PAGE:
Ceph Mon

  • By OpenStack Charmers
  • Cloud
Channel Revision Published Runs on
latest/edge 192 14 Nov 2023
Ubuntu 23.10 Ubuntu 23.04 Ubuntu 22.04 Ubuntu 20.04
quincy/stable 194 20 Nov 2023
Ubuntu 23.04 Ubuntu 22.10 Ubuntu 22.04 Ubuntu 20.04
reef/stable 192 01 Dec 2023
Ubuntu 23.10 Ubuntu 23.04 Ubuntu 22.04 Ubuntu 20.04
reef/candidate 192 14 Nov 2023
Ubuntu 23.10 Ubuntu 23.04 Ubuntu 22.04 Ubuntu 20.04
pacific/stable 189 31 Oct 2023
Ubuntu 20.04
octopus/stable 177 15 Jul 2023
Ubuntu 20.04 Ubuntu 18.04
nautilus/edge 90 25 Feb 2022
Ubuntu 18.04
mimic/edge 90 25 Feb 2022
Ubuntu 18.04
luminous/edge 87 24 Feb 2022
Ubuntu 18.04 Ubuntu 16.04
juju deploy ceph-mon --channel quincy/stable
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23.04 22.10 22.04 20.04


Ceph is a unified, distributed storage system designed for excellent performance, reliability, and scalability.

The ceph-mon charm deploys Ceph monitor nodes, allowing one to create a monitor cluster. It is used in conjunction with the ceph-osd charm. Together, these charms can scale out the amount of storage available in a Ceph cluster.

Important: This documentation supports version 3.x of the Juju client. See the OpenStack Charm guide if you are using the 2.9.x client.



This section covers common and/or important configuration options. See file config.yaml for the full list of options, along with their descriptions and default values. See the Juju documentation for details on configuring applications.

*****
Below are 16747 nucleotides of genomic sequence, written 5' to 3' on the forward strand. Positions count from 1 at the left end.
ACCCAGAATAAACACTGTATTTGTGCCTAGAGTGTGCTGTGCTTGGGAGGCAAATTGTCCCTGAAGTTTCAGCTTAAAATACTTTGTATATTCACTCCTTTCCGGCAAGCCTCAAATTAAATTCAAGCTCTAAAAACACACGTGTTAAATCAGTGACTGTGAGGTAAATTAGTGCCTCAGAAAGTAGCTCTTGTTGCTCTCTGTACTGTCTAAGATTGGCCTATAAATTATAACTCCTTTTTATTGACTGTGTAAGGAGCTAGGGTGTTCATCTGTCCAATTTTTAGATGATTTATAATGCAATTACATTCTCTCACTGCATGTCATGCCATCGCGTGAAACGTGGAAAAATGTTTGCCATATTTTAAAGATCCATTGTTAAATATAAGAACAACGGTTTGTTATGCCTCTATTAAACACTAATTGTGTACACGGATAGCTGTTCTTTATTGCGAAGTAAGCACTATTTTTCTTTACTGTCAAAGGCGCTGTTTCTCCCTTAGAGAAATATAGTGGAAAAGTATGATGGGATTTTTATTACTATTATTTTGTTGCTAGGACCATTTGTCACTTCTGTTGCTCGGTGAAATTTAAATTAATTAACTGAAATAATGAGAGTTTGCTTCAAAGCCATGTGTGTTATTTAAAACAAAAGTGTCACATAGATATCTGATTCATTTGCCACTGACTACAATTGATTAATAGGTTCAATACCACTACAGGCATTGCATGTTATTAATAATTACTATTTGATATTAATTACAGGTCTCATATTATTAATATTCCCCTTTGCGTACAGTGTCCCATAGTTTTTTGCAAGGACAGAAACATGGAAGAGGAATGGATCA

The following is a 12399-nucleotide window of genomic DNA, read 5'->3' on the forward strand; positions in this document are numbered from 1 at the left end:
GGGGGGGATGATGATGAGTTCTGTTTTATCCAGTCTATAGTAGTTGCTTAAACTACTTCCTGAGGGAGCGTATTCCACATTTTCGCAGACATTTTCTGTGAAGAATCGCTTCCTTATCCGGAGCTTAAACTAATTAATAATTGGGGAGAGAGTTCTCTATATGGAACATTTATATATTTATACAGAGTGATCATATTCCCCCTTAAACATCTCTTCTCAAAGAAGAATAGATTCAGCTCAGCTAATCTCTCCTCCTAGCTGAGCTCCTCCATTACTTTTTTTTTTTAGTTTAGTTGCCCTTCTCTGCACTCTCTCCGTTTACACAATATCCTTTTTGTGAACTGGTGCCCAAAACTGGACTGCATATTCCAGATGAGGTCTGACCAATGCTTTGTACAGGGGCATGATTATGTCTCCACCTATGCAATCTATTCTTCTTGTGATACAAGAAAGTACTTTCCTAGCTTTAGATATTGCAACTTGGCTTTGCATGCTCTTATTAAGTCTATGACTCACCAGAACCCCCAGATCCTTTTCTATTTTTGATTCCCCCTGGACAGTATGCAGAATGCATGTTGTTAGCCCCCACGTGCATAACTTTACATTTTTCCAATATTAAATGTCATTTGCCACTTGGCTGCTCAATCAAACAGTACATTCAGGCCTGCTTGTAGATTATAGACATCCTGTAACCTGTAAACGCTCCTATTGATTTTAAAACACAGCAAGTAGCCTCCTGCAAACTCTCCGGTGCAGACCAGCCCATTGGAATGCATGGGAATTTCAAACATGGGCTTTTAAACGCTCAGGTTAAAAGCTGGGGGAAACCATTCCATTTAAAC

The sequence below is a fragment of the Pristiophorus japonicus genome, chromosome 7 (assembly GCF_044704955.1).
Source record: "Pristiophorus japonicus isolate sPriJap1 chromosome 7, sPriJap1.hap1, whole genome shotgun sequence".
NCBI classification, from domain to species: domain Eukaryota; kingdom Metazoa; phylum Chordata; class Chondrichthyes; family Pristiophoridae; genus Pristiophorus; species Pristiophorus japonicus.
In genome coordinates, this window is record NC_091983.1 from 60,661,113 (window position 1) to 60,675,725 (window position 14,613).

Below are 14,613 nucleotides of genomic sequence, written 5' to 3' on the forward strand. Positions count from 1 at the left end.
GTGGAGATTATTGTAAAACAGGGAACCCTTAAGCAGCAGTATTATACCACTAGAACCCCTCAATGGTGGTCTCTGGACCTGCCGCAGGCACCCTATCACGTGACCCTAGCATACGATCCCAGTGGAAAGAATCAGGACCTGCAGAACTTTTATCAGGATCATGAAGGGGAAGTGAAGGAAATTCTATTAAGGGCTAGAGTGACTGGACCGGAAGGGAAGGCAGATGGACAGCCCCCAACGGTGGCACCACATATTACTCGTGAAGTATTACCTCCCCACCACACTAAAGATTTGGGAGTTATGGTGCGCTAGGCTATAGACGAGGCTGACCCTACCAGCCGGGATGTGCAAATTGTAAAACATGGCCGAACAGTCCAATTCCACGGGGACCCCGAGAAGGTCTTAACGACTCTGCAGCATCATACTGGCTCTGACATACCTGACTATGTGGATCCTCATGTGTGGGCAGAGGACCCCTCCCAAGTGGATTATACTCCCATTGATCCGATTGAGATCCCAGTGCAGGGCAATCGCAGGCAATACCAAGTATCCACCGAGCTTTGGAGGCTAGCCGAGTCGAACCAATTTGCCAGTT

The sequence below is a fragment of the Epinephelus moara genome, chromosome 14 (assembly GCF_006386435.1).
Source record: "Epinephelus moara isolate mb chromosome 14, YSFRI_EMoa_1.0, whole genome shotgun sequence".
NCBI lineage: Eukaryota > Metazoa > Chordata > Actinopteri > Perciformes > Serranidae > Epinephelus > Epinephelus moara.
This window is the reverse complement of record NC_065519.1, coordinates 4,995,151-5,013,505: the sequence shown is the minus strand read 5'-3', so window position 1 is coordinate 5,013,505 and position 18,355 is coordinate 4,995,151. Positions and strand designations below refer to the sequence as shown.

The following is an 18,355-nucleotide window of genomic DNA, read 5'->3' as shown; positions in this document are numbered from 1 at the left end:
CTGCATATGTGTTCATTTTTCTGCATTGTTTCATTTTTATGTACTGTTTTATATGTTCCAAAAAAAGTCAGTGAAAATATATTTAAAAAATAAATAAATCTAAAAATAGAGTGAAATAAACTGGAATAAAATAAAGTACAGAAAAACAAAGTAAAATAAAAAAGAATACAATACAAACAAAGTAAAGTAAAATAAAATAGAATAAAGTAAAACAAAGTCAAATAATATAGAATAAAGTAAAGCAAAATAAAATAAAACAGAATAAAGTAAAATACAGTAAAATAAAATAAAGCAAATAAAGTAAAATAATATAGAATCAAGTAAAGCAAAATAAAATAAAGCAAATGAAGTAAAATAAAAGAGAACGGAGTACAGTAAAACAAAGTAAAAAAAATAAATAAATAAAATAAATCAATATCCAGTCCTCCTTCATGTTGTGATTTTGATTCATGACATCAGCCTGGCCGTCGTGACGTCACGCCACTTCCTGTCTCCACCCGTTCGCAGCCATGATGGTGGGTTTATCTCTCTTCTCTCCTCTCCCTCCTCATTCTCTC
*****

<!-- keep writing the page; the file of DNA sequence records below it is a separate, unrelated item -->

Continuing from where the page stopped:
The customize-failure-domain option determines how a Ceph CRUSH map is configured.

A value of ‘false’ (the default) will lead to a map that will replicate data across hosts (implemented as Ceph bucket type ‘host’). With a value of ‘true’ all MAAS-defined zones will be used to generate a map that will replicate data across Ceph availability zones (implemented as bucket type ‘rack’).

This option is also supported by the ceph-osd charm. Its value must be the same for both charms.


The monitor-count option gives the number of ceph-mon units in the monitor sub-cluster (where one ceph-mon unit represents one MON). The default value is ‘3’ and is generally a good choice, but it is good practice to set this explicitly to avoid a possible race condition during the formation of the sub-cluster. To establish quorum and enable partition tolerance an odd number of ceph-mon units is required.

Important: A monitor count of less than three is not recommended for production environments. Test environments can use a single ceph-mon unit by setting this option to ‘1’.